“If all you’re doing is making choices solely on economics, you’re probably going to have social and environmental impacts. If you’re making something just on the environmental side, you’re going to be deficient in some of those other areas.”
One way the city of San Diego is bringing those sometimes competing aspects together is by using reclaimed water for dust control at the Miramar Landfill. The idea made perfect sense, Pratt said, since the reclaimed water facility was already in close proximity to the landfill. By simply connecting up a pipe between the two sites, the city reduced its dependence on potable water and saw $30,000-$40,000 in annual savings. For all city departments utilizing reclaimed water, the savings was $4.1 million in fiscal year 2009.
In its efforts, Navy Region Southwest has seen tremendous progress since implementing long-term plans for its water use, having reduced it by around 36 percent compared to a 2007 baseline level. The difficulty in doing so, Hamilton said, was keeping the arid landscapes vegetated, for various safety reasons, without incurring additional costs. But largely through the use of native plants and other landscaping changes, Hamilton said Navy Region Southwest now uses about 1 billion gallons less water per year.
Water conservation and sustainability efforts are also gaining widespread acceptance in area Native American tribal government. The Rincon Band, for example, is adopting a sustainability plan that will address concerns up to seven generations into the future.
“This is what we have,” said Tiffany Wolfe, manager of the Rincon environmental department, regarding the tribe’s natural resources, which are limited by reservation boundaries.
Relying heavily on the San Luis Rey watershed, water protection is among the main concerns for the Rincon Band, but Wolfe said another focus is figuring out ways to tie in existing solar infrastructure at the tribe’s casino to residential areas, or even incorporate new solar infrastructure on less-inhabitable land.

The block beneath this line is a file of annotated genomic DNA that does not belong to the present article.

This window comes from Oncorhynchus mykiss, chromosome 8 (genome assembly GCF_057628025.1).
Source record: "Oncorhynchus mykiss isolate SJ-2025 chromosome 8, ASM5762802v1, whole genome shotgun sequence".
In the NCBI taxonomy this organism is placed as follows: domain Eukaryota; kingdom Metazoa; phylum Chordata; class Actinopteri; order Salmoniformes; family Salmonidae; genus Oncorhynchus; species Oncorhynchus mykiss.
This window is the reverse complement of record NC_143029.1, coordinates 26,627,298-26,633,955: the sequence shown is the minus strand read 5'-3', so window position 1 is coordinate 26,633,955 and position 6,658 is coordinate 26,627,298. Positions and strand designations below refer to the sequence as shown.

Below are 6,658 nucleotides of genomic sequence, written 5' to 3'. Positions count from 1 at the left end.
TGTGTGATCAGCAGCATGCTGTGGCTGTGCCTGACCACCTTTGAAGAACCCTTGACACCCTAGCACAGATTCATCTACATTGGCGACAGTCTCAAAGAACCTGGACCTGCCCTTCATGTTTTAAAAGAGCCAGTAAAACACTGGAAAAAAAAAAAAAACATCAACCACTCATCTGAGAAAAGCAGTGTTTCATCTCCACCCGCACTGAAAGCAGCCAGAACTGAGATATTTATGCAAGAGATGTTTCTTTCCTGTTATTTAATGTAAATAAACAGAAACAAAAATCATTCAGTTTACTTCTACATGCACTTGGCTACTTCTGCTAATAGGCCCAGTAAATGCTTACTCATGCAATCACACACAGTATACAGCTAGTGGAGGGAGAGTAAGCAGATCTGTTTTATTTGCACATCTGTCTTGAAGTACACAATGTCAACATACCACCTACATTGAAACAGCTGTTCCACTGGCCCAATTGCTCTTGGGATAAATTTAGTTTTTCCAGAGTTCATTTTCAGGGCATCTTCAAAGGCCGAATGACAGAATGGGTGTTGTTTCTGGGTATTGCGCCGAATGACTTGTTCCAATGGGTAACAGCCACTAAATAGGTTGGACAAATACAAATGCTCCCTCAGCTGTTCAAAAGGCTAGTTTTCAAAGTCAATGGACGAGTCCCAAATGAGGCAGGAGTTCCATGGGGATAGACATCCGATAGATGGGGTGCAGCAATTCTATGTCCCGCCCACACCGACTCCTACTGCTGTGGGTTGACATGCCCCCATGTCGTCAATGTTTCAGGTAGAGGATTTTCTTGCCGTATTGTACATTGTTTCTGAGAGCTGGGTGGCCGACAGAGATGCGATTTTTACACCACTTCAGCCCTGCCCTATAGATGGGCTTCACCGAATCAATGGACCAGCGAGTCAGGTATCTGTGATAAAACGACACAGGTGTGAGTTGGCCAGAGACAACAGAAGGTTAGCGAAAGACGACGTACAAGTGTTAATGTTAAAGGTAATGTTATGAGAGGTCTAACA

Slower, similar growth has been seen in private industry, one participant noted. It’s all part of a larger “culture change,” said Jeff Wood, emissions technology specialist with roundtable sponsor Hawthorne CAT.
In his early days within the industry as a mechanic, Wood recalled keeping an eye out for plumes of smoke to find jobsites he’d been called to, remembering that machine power output used to be based on whether the machine was pouring out enough smoke.
“Today, with our Tier 3 and Tier 4 technology now hitting the market this year, contractors are beginning to accept the fact that not seeing smoke doesn’t necessarily mean you’re not getting any power.”
Kathy Garcia, planning and community development director for the city of Del Mar, has also noticed the shift, but thinks it’s inaccurate to call it a boom just yet.
“In terms of planning, we’ve been looking at planning since, really, the ‘60s,” Garcia said, “when there was a whole beginning recognition that our environment needed to be protected.”
Also a teacher of sustainable planning at UCSD, Garcia thinks the burgeoning interest is still in its infancy in terms of implementation, but an overall willingness is taking hold.
“Many of us in the trenches are implementing these (policies),” Garcia said, with the difference today being that more policymakers are putting them into the equation when making decisions. “I think that’s going to move us forward.”
* Related article:
Kathy Garcia, Director of Planning & Community Development, City of Del Mar
Joe Garuba, Municipal Property Manager, City of Carlsbad
Capt. Keith Hamilton, Naval Facilities Engineering Command Southwest
Matt Harris, Senior Director of Executive Office, San Diego County Regional Airport Authority
Tom Johnson, Farrow System Representative, Hawthorne CAT (Sponsor)
Linda Giannelli Pratt, Chief Program Manager, City of San Diego Energy, Sustainability & Environmental Protection Division
Christopher Smith, VP of Marketing & Sales, Pure Power Distribution
Michelle White, Environmental Policy Manager, Port of San Diego
Tiffany Wolfe, Manager of Environmental Services, Rincon Band of Luiseno Indians
Jeff Wood, Emissions Specialist/Consultant, Hawthorne CAT (Sponsor)